I've had a chance to ponder as well as listen to other folks talk. Here are some of the best ideas of mine and theirs.
1. In the short term, nothing will happen.
We always forget this, and then reality sinks in. Nothing significant is going to happen in the next 4 to 6 months in the product lines. People will be getting over the shock in the marketplace and in the organizations. Associated companies will be getting their bearings and the very few people who knew about this blockbuster of a deal will surprise us again. From what I hear, this secret was kept very well. Although it has been rumored for years (and I wish I could find some of my old comments and speculations on those rumors) it blew everybody away.
2. Current Hyperion customers might upgrade, just to be on the safe side.
If you're sitting on an older version of Hyperion software, chances are you'll upgrade just to buy yourself time. This means busy work for the consulting sector. It's easy if you're already in System 9 of Hyperion, and easy if you're pure Essbase. But if you have a mix of Hyperion products moving all of them up will take a little doing. Still this is the only downside hedging I would expect current Hyperion customers to do.
3. Brio guys aren't breathing hard.
Somebody needs to really sit me down and explain what it is that Business Objects has that Brio doesn't. Whatever BO might have, or Oracle Discoverer might have the Brio folks aren't sweating it. The Brio customers were loyal in their transition to Hyperion and they weren't disappointed. Oracle rebranding doesn't seem to concern them much at all. That's interesting.
4. Product Integration takes time.
Peoplesoft people are still calling Peoplesoft Peoplesoft. So for the time being, it's entirely reasonable to expect that Hyperion will be a 'wholly owned subsidiary' as far as customers are concerned. It's going to take a while for Oracle to learn what Hyperion customers like about Hyperion and what they don't like. So in order to do product integration smartly, they'll most likely run out the current planned release schedule on the Hyperion suite and then start looking to merge. Again, I'm thinking Data Integration Manager (Informatica OEM) and Analytic Integration Server will be the first likely casualties to all of Oracle's data pump tech. Then again, current customers must be served. Perhaps by Solutions 2007 in Orlando in a couple months, we'll hear a few more specifics.
5. IT objections mitigated.
Already, dithering customers have committed to Hyperion based on the fact of the merger. Oracle shops are now open to Hyperion BI. This is bad news for Business Objects seeds in particular. This is one issue that has been the bane of my existence, being one of those rare individuals who thinks both relationally and multidimensionally I have suffered endless tirades about what MOLAP can't do, by people who have no hands-on. When I explain to people that Essbase is a modular database technology that has Hybrid, MOLAP and Aggregate Storage, that it is partitionable both logically and physically, they still find it hard to believe because nobody thinks of Hyperion as a database company. Now instead of showing them case studies with 500 concurrent databases or 50,000 concurrent queries I can just say two words to cease all hostilities. "It's Oracle".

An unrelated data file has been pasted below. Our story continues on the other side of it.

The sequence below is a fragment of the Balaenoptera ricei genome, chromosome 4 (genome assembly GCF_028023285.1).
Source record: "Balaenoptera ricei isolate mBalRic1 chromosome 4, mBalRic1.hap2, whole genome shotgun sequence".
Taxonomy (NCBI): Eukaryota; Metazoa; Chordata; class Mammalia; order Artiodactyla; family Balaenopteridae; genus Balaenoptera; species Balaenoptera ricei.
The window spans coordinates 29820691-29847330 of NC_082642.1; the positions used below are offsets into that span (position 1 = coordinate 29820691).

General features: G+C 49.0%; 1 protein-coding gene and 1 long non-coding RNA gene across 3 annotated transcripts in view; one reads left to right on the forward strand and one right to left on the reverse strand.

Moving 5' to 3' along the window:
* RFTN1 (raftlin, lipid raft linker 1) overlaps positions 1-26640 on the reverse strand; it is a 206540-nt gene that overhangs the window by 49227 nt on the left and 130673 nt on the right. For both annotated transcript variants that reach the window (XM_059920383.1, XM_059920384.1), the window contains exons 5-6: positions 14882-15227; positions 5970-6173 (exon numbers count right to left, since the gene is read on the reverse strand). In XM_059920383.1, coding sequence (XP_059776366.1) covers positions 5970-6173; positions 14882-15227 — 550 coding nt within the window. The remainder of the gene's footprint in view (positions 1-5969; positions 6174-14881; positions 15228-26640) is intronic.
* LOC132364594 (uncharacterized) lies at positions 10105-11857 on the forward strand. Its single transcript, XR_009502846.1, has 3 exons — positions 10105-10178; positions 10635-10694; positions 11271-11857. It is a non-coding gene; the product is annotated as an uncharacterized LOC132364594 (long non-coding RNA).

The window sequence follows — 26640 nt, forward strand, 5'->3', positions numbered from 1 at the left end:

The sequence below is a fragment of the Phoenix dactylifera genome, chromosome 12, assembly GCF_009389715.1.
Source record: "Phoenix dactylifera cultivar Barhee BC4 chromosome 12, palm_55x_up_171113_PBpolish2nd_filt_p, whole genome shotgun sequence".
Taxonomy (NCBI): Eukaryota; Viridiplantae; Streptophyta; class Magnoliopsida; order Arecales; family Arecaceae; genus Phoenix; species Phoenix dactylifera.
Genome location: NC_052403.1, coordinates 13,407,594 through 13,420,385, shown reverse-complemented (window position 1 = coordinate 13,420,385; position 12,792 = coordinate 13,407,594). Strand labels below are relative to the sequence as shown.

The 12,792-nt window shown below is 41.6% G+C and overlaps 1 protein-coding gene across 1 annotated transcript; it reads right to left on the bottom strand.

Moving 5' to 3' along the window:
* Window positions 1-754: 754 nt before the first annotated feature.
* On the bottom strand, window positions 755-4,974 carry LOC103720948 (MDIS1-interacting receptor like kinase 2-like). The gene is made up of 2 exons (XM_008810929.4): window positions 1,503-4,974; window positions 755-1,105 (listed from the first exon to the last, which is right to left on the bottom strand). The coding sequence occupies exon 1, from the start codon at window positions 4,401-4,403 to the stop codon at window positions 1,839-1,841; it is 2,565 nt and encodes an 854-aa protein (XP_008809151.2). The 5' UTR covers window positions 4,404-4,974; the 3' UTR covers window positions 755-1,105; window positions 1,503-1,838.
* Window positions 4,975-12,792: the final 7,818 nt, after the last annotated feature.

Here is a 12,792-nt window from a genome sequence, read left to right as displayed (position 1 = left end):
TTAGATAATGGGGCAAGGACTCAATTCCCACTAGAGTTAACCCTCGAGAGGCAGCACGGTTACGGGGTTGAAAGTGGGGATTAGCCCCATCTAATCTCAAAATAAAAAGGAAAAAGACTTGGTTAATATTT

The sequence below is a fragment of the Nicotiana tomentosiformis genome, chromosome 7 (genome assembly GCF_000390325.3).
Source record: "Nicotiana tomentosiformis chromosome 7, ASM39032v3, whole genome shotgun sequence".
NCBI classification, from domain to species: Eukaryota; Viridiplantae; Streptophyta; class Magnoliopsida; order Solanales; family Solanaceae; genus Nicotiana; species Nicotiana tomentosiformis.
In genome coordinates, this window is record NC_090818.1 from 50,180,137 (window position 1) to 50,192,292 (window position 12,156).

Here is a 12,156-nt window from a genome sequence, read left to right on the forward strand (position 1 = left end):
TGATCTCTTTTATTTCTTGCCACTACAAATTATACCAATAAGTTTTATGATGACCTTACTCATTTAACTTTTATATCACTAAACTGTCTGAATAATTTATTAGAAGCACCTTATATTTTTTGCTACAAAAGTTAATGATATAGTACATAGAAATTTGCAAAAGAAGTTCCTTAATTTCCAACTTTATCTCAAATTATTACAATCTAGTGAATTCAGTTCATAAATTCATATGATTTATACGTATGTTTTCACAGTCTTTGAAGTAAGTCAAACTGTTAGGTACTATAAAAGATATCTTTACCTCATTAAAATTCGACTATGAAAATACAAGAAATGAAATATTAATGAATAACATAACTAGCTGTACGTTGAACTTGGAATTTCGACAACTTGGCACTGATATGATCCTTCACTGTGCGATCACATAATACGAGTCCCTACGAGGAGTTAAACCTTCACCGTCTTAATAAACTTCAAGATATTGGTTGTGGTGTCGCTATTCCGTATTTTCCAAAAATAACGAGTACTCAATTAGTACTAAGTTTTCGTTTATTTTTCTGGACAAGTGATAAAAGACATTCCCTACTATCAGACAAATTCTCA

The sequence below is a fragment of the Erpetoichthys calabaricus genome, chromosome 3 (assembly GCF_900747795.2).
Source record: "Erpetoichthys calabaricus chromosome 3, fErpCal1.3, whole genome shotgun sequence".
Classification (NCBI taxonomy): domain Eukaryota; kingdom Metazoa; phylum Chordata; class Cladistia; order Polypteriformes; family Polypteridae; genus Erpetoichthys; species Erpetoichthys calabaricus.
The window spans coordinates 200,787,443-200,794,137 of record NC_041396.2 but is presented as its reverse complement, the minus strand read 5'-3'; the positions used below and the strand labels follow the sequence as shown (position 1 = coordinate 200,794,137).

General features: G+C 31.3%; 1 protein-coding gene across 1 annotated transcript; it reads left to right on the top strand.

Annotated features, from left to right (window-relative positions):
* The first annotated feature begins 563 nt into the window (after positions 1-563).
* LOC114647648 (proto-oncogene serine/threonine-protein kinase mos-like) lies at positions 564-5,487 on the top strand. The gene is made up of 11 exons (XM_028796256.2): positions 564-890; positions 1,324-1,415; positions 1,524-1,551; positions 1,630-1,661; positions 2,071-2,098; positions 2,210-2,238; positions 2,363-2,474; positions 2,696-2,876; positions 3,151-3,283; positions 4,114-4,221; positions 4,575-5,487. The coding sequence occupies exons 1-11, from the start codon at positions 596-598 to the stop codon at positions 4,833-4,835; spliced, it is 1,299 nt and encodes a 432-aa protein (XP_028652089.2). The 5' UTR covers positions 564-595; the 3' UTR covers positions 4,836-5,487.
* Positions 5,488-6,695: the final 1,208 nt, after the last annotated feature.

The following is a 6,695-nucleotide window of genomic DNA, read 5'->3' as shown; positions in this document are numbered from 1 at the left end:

People forget that Hyperion Essbase was Teradata's choice for marting in their Active Data Warehouse strategy. So I will reiterate my trash talk against MSTR. You guys are in for a surprise. The database guy in me is just giggling silly, and I haven't been so pleased since IBM OEM'd Essbase for DB2OLAP.
Back when I was talking with people who oughta know, the idea for the killer Essbase apps was a certification program. That is to say Essbase had (and still has) the capability of being a brandable kind of analytic engine, as in Analytics powered by Essbase. I was personally involved with the deal that almost got Essbase embedded into Siebel, and I've since heard where the strengths and weaknesses of the chosen technology are. In any case, Hyperion has dreamed of moving towards verticals and now with Oracle's coverage of vertical markets, there are opportunities galore for Essbase to be exactly that. Of course it will require some thoughtful people to make it happen, but the Oracle introduction can be there. The technology is ready. Today.